Far North Mayor John Carter is taking a stand against domestic violence and he wants other men to step up to help stop the abuse.

Mr Carter has pledged to stand up, speak out and act to prevent men's violence towards women.

He made the pledge this week in support of White Ribbon Day, which is held every year on November 25.

White Ribbon Day asks men to lead by example by signing the anti-domestic violence pledge, being good role models and by wearing a white ribbon to show they don't condone or tolerate violence towards women.

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This year the Yes/No November campaign focuses on promoting respectful relationships - one of the first steps to combating violence.

"I think we all have to acknowledge the very real problem we have in New Zealand with male violence against women," said Mr Carter.

"The statistics don't lie: 78 per cent of partner homicides in New Zealand are men killing their female partner or ex. Just 2 per cent are women killing their male partner."

Mr Carter said the Yes/No campaign drives home a simple, clear message around consent.

"I'm happy to make a public stand on this issue. We all have to say yes to respectful relationships and no to violence," he said.

"I encourage everyone to take the pledge - both men and women."

The White Ribbon Day pledge can be completed by signing an online form at http://whiteribbon.org.nz/act/the-pledge/.

Mr Carter's stance comes as Kaitaia police call on people to calm down and seek help to prevent a repeat of last weekend's high number of domestic violence callouts.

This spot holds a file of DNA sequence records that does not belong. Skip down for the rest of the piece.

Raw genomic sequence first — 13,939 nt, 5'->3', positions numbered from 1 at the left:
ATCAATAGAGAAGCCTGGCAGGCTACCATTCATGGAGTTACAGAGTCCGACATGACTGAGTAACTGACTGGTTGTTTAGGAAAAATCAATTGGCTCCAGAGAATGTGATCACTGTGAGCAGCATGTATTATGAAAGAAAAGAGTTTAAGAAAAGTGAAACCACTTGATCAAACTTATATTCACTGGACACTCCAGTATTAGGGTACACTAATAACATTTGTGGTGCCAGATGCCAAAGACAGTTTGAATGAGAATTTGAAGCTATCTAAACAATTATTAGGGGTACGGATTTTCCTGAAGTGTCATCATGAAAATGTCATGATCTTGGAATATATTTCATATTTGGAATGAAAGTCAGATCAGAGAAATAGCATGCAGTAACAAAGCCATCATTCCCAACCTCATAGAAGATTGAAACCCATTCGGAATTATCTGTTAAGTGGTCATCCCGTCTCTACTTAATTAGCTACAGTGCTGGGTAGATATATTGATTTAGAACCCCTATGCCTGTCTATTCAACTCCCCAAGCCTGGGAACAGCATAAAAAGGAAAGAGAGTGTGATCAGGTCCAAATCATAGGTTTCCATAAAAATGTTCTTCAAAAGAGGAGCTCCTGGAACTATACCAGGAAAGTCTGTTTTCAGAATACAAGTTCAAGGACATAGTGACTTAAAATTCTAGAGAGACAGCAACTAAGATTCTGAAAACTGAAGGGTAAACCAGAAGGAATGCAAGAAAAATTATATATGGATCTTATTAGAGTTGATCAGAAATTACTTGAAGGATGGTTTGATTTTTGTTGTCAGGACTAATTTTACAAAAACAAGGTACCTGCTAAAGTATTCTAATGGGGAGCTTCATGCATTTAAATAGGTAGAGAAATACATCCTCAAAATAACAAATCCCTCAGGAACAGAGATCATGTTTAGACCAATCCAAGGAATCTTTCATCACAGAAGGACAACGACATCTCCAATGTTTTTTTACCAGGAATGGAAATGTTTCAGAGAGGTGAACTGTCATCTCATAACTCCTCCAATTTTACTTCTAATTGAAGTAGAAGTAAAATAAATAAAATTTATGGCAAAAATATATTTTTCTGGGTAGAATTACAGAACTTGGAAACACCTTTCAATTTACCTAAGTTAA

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Acting Senior Sergeant Sarah Wihongi said that between Friday and Sunday night Kaitaia police investigated 10 cases of domestic violence reported to them.

But she believes the number of domestic violence cases in the area during the weekend would have been much higher, because not all cases are reported to police.

"Those [cases] are just a drop in the bucket really," she said.

Mrs Wihongi said with the festive season fast approaching stress levels were rising and it was showing in a rise in domestic violence callouts for police.

"People are starting to feel the pressure because of the time of year, but that's no excuse for domestic violence," she said.

"Anybody feeling that pressure should seek help. Winz or your local police station will tell you where to go to get help. It's best for the whole family if people seek help early enough to stop it descending into violence."

Mrs Wihongi said none of the callouts on the weekend involved serious injuries, but it was still distressing to the victims.

"Any domestic violence is unacceptable so please seek help and keep an eye on your neighbours, family members and friends and get them help if they need it."